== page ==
When you hear that your nation is winning a war, don’t say “if we’d surrendered, we’d have won it even better!” A little fair-minded praise would actually make you seem reasonable, grown-up and even statesmanlike, and not like some putzes on a hate-trip!

Try to choose candidates with no connections to people who like to blow stuff up!

Try to admit when the stuff your candidate did earlier failed. You can’t dress up the pig. If he owned a baseball team and it failed, it failed. If he put together low-income housing and the project failed, it failed. Truth is humility. It’s also a lot quicker to move on from.

Try to pay your convention bills in a timely manner. It makes people believe you can run economies.

Don’t let your candidate make a defensive-sounding speech about how patriotic he is. If you have to say it, you’re not convincing. And yes, it matters.

Try to choose a candidates with no connections to money-lender issues when some Americans are losing their homes due to less-attractive mortgage deals.

Try not to keep reminding voters that your opponent is a war veteran who was tortured and held captive for five years, and then saying it’s no big deal. Just don’t. Partly because it keeps people talking about it, and because it also makes all of you look very small.

Try to happily and manfully acknowledge, when terrorists have been defeated and hostages released, the good work of the troops, the CIC and the foreign government who assisted in victory. Again, it’s about seeming grown-up and aware of the dangers of our times. It might also reassure voters that they can feel as safe under new leadership as they feel right now.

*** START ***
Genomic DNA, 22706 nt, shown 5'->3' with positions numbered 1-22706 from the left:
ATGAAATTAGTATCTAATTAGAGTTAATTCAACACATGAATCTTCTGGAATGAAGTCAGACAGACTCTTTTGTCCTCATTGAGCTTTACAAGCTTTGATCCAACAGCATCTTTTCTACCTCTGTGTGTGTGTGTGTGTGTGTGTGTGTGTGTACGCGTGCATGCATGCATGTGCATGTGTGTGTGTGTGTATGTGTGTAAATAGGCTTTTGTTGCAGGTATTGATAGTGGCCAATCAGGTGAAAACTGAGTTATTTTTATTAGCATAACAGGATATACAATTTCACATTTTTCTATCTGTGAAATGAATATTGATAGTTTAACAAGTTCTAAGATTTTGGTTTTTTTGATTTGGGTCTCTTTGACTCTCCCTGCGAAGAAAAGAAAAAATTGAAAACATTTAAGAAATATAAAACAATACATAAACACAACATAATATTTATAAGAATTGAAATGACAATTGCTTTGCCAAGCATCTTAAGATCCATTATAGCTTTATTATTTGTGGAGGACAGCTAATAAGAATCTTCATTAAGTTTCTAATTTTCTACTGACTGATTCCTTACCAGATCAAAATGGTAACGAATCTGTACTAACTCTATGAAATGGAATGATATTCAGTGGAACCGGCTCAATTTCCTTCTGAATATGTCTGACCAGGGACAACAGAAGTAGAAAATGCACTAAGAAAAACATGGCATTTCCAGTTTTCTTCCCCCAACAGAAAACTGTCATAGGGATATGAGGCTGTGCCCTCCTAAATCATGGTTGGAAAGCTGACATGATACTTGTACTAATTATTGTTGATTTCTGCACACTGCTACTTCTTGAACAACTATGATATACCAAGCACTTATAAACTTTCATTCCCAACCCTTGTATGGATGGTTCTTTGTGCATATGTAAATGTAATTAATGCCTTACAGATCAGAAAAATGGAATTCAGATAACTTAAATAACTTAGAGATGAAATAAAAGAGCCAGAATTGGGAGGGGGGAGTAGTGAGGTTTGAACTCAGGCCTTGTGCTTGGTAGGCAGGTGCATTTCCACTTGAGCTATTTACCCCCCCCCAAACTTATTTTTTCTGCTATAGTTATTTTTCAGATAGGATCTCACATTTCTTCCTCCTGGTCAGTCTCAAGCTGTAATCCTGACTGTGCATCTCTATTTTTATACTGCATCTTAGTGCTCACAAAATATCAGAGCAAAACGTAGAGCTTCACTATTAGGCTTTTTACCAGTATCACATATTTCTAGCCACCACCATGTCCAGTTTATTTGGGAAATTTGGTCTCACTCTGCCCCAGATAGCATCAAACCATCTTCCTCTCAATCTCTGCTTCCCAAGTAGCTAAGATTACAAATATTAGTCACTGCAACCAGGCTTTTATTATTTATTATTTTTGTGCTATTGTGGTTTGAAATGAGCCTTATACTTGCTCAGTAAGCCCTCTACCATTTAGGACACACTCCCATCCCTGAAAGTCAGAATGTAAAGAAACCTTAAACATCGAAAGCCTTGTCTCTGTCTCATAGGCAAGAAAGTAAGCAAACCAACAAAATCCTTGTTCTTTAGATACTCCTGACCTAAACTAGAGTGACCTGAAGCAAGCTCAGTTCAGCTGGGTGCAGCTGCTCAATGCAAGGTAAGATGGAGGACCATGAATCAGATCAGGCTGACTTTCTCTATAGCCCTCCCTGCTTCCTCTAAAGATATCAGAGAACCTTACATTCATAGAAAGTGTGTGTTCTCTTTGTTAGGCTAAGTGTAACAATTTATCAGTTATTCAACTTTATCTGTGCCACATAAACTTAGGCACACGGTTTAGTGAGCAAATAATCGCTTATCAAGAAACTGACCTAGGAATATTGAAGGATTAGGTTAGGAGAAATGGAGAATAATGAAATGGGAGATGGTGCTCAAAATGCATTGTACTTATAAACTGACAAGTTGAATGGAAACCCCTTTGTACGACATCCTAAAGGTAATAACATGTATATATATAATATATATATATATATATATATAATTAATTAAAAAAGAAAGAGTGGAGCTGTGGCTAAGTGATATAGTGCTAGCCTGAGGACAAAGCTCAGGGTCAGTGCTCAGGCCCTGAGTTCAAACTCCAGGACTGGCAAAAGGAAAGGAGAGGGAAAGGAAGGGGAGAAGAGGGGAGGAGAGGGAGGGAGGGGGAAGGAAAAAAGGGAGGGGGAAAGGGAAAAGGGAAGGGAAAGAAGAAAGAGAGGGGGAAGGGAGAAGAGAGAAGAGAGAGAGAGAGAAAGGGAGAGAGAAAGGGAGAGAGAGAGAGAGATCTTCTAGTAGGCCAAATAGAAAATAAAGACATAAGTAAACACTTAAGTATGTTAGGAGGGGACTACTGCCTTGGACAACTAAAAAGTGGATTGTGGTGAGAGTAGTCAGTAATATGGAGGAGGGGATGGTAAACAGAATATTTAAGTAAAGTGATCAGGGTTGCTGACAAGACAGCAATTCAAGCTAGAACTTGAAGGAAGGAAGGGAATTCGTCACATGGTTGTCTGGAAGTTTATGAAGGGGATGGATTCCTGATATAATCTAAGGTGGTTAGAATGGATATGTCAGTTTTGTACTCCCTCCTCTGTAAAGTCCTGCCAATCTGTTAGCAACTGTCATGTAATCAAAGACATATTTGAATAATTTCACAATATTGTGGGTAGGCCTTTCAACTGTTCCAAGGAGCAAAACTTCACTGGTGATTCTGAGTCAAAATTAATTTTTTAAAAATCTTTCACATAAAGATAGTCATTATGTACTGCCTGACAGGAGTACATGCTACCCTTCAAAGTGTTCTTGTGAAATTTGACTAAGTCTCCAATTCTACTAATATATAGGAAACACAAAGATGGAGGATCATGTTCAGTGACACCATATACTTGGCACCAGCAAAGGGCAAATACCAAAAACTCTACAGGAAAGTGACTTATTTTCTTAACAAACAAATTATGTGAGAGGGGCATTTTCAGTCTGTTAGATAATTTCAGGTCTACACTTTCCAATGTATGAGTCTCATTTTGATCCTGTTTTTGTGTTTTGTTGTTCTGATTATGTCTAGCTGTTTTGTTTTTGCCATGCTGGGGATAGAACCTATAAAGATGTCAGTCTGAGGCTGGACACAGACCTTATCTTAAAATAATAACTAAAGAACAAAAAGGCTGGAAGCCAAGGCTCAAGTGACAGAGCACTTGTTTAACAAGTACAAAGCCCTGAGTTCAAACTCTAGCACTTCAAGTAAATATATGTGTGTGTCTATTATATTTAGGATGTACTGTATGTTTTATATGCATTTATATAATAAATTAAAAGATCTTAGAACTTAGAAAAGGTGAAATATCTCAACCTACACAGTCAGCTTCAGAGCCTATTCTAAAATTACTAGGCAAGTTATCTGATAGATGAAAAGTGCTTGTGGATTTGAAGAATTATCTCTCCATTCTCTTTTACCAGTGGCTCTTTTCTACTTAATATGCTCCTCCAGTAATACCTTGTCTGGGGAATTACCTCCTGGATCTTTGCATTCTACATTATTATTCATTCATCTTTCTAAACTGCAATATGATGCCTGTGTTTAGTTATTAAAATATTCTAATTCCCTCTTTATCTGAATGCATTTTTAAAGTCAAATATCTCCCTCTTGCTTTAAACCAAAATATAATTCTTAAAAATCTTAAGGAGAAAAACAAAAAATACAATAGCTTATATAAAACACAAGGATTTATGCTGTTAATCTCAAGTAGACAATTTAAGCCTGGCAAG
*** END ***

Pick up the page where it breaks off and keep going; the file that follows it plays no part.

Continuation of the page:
Try to be consistent. If you disliked faith-based initiatives under President Bush and found them a troubling commingling of church and state, don’t start liking them under someone just because he has a D after his name. It’s just too opportunistic, and politics is vulgar enough. Also, be aware that a faith-based initiatives that requires leaving out the faith part is not a faith-based initiative; it is a flim-flam.

Try not to let your candidate accuse a reverend of “just making stuff up”, especially when he’s had his own “reverend” problems. It makes people want to look more closely, at what everyone really did say. Also, crossing swords with a reverend is clumsy if one is not proficient. It just reminds people of Jesus, double-edged swords, and how much the Christ might lack sympathy for one’s all-abortion-all-the-time plank.

Try to remember that welfare reform measures take some gumption, and that even presidents who undertake it don’t get much recognition for it from their own party.

Try to rein in the giddy press. All their gushing, all their softball questions make you look like your candidate can’t take a punch and that his party won’t let them throw one. As we’ve seen the past 8 years, a president needs to be able to roll with punches.

Try not to project so much. Try to make prominent party members sound less like big cans of crazy. Save all that for group therapy.

Take the right side of this case. We owe the UN nothing, and an alliance with a strong, healthy Iraq is good for us.

Finally: Don’t pretend that this mush-headed, hypersensitive, passive-aggressive nonsense hasn’t been right up your alley these past 30 years. Try to change that. It’s tiring. And we really don’t want what it leads to.